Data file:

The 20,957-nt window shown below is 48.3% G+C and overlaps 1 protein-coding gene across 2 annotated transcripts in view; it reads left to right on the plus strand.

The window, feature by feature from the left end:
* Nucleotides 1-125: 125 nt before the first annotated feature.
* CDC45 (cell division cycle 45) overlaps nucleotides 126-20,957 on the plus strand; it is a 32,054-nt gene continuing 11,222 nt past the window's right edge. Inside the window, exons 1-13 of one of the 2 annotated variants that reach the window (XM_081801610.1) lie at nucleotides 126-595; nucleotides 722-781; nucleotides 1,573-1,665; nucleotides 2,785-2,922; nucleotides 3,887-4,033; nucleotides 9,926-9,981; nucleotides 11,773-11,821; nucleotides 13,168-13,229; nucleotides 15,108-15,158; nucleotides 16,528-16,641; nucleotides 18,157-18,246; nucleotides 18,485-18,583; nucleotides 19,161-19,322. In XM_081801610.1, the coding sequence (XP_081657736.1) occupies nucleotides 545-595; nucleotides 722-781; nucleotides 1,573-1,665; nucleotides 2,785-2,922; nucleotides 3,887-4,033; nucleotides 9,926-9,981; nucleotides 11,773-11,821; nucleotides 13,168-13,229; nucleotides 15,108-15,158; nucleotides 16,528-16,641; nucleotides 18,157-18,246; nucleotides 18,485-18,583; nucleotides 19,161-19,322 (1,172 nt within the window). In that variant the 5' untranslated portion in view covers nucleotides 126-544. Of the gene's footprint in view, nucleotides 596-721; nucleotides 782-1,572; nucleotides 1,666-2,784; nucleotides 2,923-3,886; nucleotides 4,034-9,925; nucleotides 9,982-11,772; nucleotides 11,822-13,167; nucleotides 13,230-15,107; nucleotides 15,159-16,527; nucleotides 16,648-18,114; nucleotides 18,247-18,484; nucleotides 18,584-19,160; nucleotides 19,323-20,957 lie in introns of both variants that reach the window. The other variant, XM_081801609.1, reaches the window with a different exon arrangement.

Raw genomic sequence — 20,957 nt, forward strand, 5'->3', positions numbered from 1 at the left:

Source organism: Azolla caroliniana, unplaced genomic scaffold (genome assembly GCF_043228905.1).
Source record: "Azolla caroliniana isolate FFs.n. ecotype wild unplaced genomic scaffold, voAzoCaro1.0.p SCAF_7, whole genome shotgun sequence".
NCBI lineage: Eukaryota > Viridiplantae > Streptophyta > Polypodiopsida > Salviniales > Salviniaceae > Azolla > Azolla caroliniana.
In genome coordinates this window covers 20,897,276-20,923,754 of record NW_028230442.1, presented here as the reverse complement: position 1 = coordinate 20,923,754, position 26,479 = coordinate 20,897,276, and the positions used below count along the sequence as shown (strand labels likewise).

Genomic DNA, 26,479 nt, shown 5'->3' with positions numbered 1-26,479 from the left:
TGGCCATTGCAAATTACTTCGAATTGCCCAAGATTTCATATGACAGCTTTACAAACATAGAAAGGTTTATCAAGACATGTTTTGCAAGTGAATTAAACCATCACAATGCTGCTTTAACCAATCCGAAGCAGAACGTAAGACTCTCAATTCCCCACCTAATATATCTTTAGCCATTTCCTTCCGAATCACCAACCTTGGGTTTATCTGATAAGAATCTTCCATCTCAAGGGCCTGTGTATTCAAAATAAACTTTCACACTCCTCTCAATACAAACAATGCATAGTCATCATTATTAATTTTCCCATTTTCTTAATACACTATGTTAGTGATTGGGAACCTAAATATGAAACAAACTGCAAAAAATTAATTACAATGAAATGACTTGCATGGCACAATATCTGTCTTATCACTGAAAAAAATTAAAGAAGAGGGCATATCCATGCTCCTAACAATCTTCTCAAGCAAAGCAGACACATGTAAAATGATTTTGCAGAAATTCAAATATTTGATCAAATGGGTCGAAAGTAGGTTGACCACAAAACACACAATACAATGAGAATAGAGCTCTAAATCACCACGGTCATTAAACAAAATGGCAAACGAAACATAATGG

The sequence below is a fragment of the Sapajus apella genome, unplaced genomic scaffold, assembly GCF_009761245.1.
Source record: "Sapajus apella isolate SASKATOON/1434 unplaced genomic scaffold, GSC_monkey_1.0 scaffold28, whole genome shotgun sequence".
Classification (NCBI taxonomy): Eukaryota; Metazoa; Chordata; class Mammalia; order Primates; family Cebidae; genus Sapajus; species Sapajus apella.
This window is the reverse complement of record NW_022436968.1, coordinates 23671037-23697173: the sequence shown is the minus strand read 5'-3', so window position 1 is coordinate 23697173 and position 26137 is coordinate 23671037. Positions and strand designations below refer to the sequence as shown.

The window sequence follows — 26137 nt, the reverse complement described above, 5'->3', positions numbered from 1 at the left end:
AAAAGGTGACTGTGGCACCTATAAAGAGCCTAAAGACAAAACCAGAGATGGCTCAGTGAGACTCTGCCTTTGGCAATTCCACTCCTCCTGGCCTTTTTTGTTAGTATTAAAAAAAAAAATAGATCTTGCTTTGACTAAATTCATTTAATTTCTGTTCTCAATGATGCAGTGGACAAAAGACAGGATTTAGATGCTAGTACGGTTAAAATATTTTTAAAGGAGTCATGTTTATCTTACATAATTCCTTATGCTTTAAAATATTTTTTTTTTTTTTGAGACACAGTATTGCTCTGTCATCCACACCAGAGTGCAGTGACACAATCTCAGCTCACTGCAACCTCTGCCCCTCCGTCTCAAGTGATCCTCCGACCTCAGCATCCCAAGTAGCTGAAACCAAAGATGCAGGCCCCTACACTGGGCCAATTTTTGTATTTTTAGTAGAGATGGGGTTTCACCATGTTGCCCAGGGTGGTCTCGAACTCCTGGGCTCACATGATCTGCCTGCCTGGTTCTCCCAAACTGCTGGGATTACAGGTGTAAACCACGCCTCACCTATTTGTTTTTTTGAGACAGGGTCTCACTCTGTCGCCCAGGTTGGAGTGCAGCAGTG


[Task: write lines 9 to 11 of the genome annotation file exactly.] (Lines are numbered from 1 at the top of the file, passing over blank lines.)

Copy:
In genome coordinates this window covers 20,897,276-20,923,754 of record NW_028230442.1, presented here as the reverse complement: position 1 = coordinate 20,923,754, position 26,479 = coordinate 20,897,276, and the positions used below count along the sequence as shown (strand labels likewise).

Genomic DNA, 26,479 nt, shown 5'->3' with positions numbered 1-26,479 from the left:
TGGCCATTGCAAATTACTTCGAATTGCCCAAGATTTCATATGACAGCTTTACAAACATAGAAAGGTTTATCAAGACATGTTTTGCAAGTGAATTAAACCATCACAATGCTGCTTTAACCAATCCGAAGCAGAACGTAAGACTCTCAATTCCCCACCTAATATATCTTTAGCCATTTCCTTCCGAATCACCAACCTTGGGTTTATCTGATAAGAATCTTCCATCTCAAGGGCCTGTGTATTCAAAATAAACTTTCACACTCCTCTCAATACAAACAATGCATAGTCATCATTATTAATTTTCCCATTTTCTTAATACACTATGTTAGTGATTGGGAACCTAAATATGAAACAAACTGCAAAAAATTAATTACAATGAAATGACTTGCATGGCACAATATCTGTCTTATCACTGAAAAAAATTAAAGAAGAGGGCATATCCATGCTCCTAACAATCTTCTCAAGCAAAGCAGACACATGTAAAATGATTTTGCAGAAATTCAAATATTTGATCAAATGGGTCGAAAGTAGGTTGACCACAAAACACACAATACAATGAGAATAGAGCTCTAAATCACCACGGTCATTAAACAAAATGGCAAACGAAACATAATGG